How Long Does Jelly Last? • In The Fridge, Unrefrigerated Or Sealed •

Have you recently made some jelly? Wondering how long you can store it before it needs to be eaten, or thrown away? Perhaps you’ve even found an old pack of sealed cubes in the cupboard and are considering opening them up to make a batch. Either way, I’ll be walking you through the longevity of this wobbly sweet treat today, in all of its various forms and conditions.

So, how long does jelly last? Jelly will typically last between 5-14 days when set (made), covered and left in the fridge. Beyond this quality and texture will likely start to degrade. Unrefrigerated jelly may spoil in as little as 24 hours depending on the temperature and environmental conditions.

Compared to other foods, jelly does certainly have a longer shelf life.

And if quality remains in tact, there is a good chance you could continue to consume jelly beyond the 2-7 day timelines referenced above.

In fact, keeping a close eye on the jelly (and perhaps checking it over) is the best thing you can do to see how long it truly ‘lasts’.

How Long Will Jelly Last In The Fridge?

Jelly will typically last in the fridge for between 2-7 days, once set and stored inside.

That being said, if you are making jelly from cubes, it is always a good idea to check product packaging and follow the manufacturers guidelines.

They will typically provide storage instructions and how long you can expect the jelly to last, once made.

If you want to extend the jelly for longer than this, you could consider freezing it in sealed airtight containers, too.

How To Properly Store Jelly In The Fridge

The best way to store jelly in the fridge is in an airtight container, or in a container that can be covered and made airtight.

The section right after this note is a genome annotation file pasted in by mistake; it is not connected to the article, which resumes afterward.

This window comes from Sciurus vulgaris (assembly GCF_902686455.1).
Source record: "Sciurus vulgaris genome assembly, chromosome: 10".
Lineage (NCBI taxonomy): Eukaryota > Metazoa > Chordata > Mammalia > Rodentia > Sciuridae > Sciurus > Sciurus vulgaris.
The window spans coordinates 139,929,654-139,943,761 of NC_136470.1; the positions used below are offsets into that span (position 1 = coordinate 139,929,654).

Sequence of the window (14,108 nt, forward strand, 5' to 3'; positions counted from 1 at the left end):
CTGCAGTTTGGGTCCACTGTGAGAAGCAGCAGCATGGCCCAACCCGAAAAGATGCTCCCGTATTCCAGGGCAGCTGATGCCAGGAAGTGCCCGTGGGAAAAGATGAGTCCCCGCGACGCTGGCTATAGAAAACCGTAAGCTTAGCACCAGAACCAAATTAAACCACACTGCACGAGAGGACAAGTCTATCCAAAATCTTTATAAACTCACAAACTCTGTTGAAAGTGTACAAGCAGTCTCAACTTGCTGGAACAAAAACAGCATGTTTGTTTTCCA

So start off by making your jelly.

Add the hot water, mix through until the cubes dissolve and give sufficient time for cooling (typically 15-30 minutes).

Place in your storage container and then either apply the airtight lid or cover in a strong clim film.

Add to the fridge and leave to set (around 4 hours).

The reasons to keep the jelly sealed are twofold:

  1. To stop the jelly from hardening or drying out,
  2. To ensure the jelly doesn’t absorb any odors from other foods in your fridge.

The best thing to do if preserving jelly and trying to maximize its shelf life is to keep it in the fridge as much as possible.

If you are looking to serve on multiple occasions, its best to divide the jelly into portions (such as in individual bowls) and then serve these as and when required.

How Long Does Jelly Last Unrefrigerated?

Jelly will typically last between a few hours and a couple of days unrefrigerated. That is if you are looking for peak quality.

The good news is, jelly does not have enough moisture to support bacteria – so you can technically leave jelly out of the fridge.

Saying that, it’s just not the same warm, and it is best cold.

Added to the fact that the quality degrades quicker in warmer temperatures.

We’ll get into signs of degradation later.

For now, just consider this.

The cooler environment the jelly is kept in, generally the longer it will last (at peak quality).

So if you do want to keep jelly unrefrigerated, be sure to keep it in a cool kitchen, or cool part of the kitchen.

A pantry is generally best.

How Long Does Sealed Jelly Last?

Sealed Jelly cubes can last almost indefinitely if stored in a cool, dry place outside of direct sunlight (such as in a cupboard or drawer). Potted (preset) jelly however will likely come with a best before date; it typically will last longer than (assuming proper storage conditions) but quality will likely degrade beyond this date.

However this all comes with a couple of caveats:

  • You ensure that any packaging is not broken or pierced, or any of the jelly (or cubes) are exposed.
  • If the jelly is mixed, or sat on other foods (such as cream in a trifle, for instance), you should stick closely to the dates on the packaging.

How Do You Know When Jelly Goes Bad?

Most jellies will not ‘go-off’ the sense of becoming unsafe to eat, however, they will degrade in quality over time. Signs that jelly has gone bad in this sense include a deterioration in the shape, consistency and sometimes flavor.

While in most cases older jelly will not make you ill – it just will not be very satisfying.

Note, this is assuming the jelly was made from typical brands of cubes, or made using gelatin and fruit juices. If additional ingredients or contamination with other foods has occurred, it may be possible to get sick from eating spoiled jelly.

If in doubt, throw it out and make a new batch.

Sure it will take some time, but it’s better to be safe and sorry. And besides, it is best served fresh and generally quite cheap too!

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